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Vitamin c preparation

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Title: Vitamin c preparation.
Abstract: The present invention relates to vitamin C preparations which enhance absorption of vitamin C into cells, and prolong the retention of vitamin C within the blood plasma and tissue of mammals, such as humans. The vitamin C preparations of the present invention include lipophilic molecules which improve the absorption of vitamin C resulting in higher plasma and cellular levels. ...


- New York, NY, US
USPTO Applicaton #: #20080207748 - Class: 514474 (USPTO) - 08/28/08 - Class 514 


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The Patent Description & Claims data below is from USPTO Patent Application 20080207748, Vitamin c preparation.

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Blood Plasma   Vitamin C   

The present application claims the benefit of (i) U.S. Provisional Application No. 60/902,762, filed Feb. 22, 2007, (ii) U.S. Provisional Application No. 60/904,468, filed Mar. 2, 2007, and (iii) U.S. Provisional Application No. 60/904,593, filed Mar. 2, 2007, all of which are hereby incorporated by reference.

FIELD OF THE INVENTION

The present invention relates to vitamin C preparations having enhanced bioavailability.

BACKGROUND OF THE INVENTION

According to the National Institute of Health and the Food and Nutritional Board of the National Academy of Science, vitamin C is an essential nutrient involved in many biological functions. Vitamin C can only be acquired through diet (i.e., food or nutritional supplement).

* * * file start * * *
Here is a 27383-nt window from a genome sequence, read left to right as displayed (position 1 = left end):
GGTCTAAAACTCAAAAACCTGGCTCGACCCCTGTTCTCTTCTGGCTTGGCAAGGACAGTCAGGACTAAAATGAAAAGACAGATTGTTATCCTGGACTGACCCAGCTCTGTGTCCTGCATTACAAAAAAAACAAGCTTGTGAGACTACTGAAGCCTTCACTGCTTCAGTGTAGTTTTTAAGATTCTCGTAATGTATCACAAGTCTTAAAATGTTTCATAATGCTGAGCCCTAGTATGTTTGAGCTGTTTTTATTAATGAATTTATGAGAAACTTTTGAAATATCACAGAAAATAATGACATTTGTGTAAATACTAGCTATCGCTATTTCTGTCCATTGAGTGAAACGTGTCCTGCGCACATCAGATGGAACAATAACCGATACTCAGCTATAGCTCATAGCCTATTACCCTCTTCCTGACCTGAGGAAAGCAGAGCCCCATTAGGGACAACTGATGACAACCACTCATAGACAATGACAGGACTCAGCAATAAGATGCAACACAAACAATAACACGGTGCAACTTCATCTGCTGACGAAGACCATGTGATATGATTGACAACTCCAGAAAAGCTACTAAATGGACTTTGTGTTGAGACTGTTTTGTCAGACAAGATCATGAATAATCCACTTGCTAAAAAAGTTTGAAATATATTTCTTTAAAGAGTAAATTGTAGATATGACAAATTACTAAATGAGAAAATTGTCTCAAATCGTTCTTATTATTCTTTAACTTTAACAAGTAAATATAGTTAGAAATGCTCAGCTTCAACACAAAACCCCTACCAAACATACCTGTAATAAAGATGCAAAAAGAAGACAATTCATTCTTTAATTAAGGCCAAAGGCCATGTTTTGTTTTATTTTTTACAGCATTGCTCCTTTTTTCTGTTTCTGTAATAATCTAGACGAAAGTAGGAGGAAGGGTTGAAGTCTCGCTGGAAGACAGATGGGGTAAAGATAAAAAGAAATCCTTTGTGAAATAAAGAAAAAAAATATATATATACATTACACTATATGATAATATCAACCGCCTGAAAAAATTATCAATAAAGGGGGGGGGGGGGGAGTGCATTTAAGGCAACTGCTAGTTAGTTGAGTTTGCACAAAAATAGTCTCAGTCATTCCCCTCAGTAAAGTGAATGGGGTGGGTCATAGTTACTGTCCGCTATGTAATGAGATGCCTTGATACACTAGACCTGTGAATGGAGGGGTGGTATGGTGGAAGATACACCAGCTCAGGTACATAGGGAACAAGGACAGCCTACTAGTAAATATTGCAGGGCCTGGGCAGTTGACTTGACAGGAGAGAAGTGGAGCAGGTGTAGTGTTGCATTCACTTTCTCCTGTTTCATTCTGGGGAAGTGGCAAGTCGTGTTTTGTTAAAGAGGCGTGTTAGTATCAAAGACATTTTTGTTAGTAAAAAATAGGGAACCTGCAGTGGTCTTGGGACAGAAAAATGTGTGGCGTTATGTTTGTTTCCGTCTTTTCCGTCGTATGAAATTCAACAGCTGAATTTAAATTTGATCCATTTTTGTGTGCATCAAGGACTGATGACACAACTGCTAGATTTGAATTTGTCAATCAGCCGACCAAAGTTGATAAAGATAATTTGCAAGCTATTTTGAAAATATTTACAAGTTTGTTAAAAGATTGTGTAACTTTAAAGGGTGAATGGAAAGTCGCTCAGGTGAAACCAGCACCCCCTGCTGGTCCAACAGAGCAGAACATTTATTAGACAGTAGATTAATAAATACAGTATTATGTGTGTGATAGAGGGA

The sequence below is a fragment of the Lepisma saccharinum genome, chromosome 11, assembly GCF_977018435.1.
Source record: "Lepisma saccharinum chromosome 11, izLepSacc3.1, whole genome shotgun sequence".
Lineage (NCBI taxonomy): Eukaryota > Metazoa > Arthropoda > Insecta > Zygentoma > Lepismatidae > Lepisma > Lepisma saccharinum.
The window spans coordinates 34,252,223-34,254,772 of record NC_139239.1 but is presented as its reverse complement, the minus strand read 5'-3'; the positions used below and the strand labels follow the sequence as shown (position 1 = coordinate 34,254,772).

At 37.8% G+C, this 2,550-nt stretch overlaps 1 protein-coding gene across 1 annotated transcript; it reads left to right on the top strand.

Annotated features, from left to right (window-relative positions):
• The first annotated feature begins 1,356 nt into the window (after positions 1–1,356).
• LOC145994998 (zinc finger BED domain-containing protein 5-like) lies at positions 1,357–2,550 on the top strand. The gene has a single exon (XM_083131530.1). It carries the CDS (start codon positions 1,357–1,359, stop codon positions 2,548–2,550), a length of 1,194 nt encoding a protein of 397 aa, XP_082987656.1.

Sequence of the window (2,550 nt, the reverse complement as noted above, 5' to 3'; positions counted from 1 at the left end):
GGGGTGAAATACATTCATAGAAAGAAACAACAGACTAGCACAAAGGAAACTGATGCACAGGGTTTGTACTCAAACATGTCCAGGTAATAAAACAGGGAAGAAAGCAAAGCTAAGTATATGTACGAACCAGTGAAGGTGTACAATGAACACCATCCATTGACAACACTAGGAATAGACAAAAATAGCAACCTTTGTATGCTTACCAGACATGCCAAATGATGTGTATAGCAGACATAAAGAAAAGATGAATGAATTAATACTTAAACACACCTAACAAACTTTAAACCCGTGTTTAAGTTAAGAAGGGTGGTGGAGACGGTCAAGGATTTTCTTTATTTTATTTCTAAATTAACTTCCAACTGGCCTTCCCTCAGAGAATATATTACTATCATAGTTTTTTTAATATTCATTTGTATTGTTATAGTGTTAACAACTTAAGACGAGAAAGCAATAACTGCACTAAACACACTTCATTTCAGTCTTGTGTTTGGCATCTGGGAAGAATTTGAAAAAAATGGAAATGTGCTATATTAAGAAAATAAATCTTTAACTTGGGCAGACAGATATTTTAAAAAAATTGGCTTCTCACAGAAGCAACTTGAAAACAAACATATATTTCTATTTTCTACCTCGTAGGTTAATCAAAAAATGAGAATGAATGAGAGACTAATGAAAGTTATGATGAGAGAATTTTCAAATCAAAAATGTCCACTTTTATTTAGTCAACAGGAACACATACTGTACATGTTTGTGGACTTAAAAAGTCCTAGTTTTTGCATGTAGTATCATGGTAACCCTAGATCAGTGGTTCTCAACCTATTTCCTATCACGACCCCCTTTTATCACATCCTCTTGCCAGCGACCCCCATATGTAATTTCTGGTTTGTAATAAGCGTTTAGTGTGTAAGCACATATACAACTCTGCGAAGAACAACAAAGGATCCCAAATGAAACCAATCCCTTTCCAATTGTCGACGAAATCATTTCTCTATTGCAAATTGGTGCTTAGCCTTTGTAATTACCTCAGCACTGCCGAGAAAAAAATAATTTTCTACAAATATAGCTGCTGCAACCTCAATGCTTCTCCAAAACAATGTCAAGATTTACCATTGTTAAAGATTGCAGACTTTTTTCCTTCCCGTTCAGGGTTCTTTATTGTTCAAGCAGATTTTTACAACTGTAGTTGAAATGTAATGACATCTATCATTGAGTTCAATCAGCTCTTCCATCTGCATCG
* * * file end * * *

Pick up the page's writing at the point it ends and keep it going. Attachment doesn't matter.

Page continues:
Vitamin C has been implicated as an important dietary component as it is required for physiological and metabolic activities including the development of healthy neurons (Zhou et al., 2003; Weeks & Perez, 2007), prevention of neurodegenerative diseases (Boothby & Doering, 2005; Landmark 2006), wound healing (Kaplan et al., 2004; Marionnet C et al., 2006; Weeks & Perez, 2007), and the maintenance of a healthy immune system (Fay et al., 1994; Lehr et al., 1994; Weeks & Perez, 2007).

Given the importance of vitamin C, the bioavailability of vitamin C has been the focus of intense research. An improvement in absorption and retention of vitamin C in blood plasma or tissue would increase the beneficial effects of vitamin C. Thus, there is a continuing need for vitamin C preparations having enhanced bioavailability.

SUMMARY OF THE INVENTION

The present invention relates to vitamin C preparations which enhance absorption of vitamin C into cells, and prolong the retention of vitamin C within the blood plasma and tissue of mammals, such as humans. The vitamin C preparations of the present invention include lipophilic molecules which improve the absorption of vitamin C resulting in higher plasma and cellular levels.

One embodiment of the invention is a vitamin C preparation comprising: (a) at least about 90% by weight of vitamin C, (b) at least about 0.1% by weight of lipophilic molecules comprising (i) one or more saturated straight C30-C34 fatty alcohols, (ii) one or more unsaturated ω-9 C18-C24 fatty acids, (iii) optionally one or more saturated straight C14-C20 fatty acids, (iv) optionally one or more unsaturated ω-3 C16-C24 fatty acids, and (v) optionally one or more unsaturated ω-6 C18-C22 fatty acids; and (c) optionally at least about 0.1% by weight of bioflavonoids, based upon 100% total weight of the vitamin C preparation. The preparation preferably comprises at least 0.1% by weight of component (b)(i) (e.g., about 0.5 to about 4% by weight of component (b)(i)), and at least 0.01% by weight of component (b)(ii), and when the preparation includes one or more of components (b)(iii)-(b)(v), each included component is present in an amount of at least 0.01% by weight. The vitamin C preparation is preferably in the form of an oral dosage form, such as a tablet or capsule.